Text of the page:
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Patient education: Hepatic encephalopathy (The Basics)

Patient education: Hepatic encephalopathy (The Basics)

What is hepatic encephalopathy? — This is a condition that causes confusion and other thinking problems. It can also cause changes in a person's mood, sleeping patterns, and body movements.

What causes hepatic encephalopathy? — Most people who get this condition also have a type of liver disease called "cirrhosis." In people with cirrhosis, hepatic encephalopathy can be caused by:

Bleeding in the stomach, intestines, or other parts of the digestive tract (figure 1)

Infection

Changes in diet

Constipation

Taking certain medicines

Worsening of the liver disease

What are the symptoms of hepatic encephalopathy? — Symptoms include:

Being confused

Memory problems

Mood changes

Trouble speaking, drawing, and writing clearly

Problems with sleep – Some people have trouble falling asleep. Others sleep too much.

Moving more slowly than normal

Flapping hands

People with hepatic encephalopathy usually have symptoms of serious liver disease, too. These include:

Swollen belly and legs

Fluid buildup in the lungs, which can cause trouble breathing

Yellow skin and a yellow tint to the whites of the eyes, called "jaundice"

Red palms

Shrunken muscles

Tiny blood vessels that can be seen just under the skin

Bad breath

Is there a test for hepatic encephalopathy? — Yes. Doctors can do many different tests. Some are used to make sure that you do not have problems besides hepatic encephalopathy. The tests include:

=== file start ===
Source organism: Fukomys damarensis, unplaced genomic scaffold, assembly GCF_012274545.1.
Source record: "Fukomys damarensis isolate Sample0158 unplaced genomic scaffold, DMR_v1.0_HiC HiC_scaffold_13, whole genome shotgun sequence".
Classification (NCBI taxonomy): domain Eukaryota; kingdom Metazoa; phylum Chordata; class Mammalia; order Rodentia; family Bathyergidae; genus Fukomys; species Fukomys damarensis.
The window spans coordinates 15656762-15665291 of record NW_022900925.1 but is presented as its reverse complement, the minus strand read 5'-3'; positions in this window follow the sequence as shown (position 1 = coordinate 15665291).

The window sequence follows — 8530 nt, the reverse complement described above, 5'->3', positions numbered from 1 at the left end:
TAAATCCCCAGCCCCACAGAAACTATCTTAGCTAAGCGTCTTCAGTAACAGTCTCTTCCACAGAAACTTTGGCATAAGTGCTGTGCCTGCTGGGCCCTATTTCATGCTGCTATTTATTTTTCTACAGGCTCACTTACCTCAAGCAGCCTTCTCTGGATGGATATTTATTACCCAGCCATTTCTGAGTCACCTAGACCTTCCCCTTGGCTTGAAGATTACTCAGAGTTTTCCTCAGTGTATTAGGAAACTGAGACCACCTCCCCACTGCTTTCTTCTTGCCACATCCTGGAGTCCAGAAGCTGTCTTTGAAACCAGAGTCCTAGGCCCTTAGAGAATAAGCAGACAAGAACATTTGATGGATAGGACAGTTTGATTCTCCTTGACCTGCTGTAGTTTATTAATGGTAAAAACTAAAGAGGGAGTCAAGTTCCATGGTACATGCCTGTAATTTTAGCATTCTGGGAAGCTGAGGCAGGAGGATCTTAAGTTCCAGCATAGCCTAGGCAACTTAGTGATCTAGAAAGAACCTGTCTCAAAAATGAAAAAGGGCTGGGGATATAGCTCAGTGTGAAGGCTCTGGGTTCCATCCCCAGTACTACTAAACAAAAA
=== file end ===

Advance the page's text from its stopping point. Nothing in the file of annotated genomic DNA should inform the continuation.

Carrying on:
Blood tests

Tests for your memory and thinking – The doctor or nurse will ask you some questions. For example, they might have you do simple number and word tests.

Electroencephalography ("EEG") – This measures electrical activity in your brain and records your brain wave patterns.

CT or MRI scan of your brain – These are imaging tests that create pictures of your brain.

How is hepatic encephalopathy treated? — The treatment depends on what is causing the problem. Treatment can include:

Taking medicine to have more bowel movements – If you take one of these medicines, such as "lactulose," your doctor or nurse will explain how to figure out the right amount. For example, you will need to adjust your dose until you are having 2 to 3 bowel movements a day.

Taking antibiotic medicines

Changing your diet – This might involve eating smaller amounts throughout the day, instead of 2 or 3 big meals. Your doctor or nurse can also help you figure out if you should change the foods you eat.

Stopping medicines that might be causing the problem

Avoiding alcohol

Can hepatic encephalopathy be prevented? — You can lower your chances of getting it by asking your doctor or nurse what types of foods you should eat. You should also always check with your doctor or nurse before starting any new medicines.

When should I call the doctor? — Call for advice if:

Your confusion or memory problems are getting worse.

You have more trouble staying awake or falling asleep.

Your skin or eyes are becoming more yellow.

You have a fever of 100.4°F (38°C) or higher, or chills.

More on this topic

Patient education: Cirrhosis (The Basics)
Patient education: Evaluating memory and thinking problems (The Basics)
Patient education: EEG (The Basics)
Patient education: GI bleed (The Basics)
Patient education: Liver panel (The Basics)
Patient education: Liver cancer (The Basics)
Patient education: Toxic-metabolic encephalopathy (The Basics)
Patient education: Aminotransferase tests (The Basics)

Patient education: Cirrhosis (Beyond the Basics)

This topic retrieved from UpToDate on: Jun 02, 2024.
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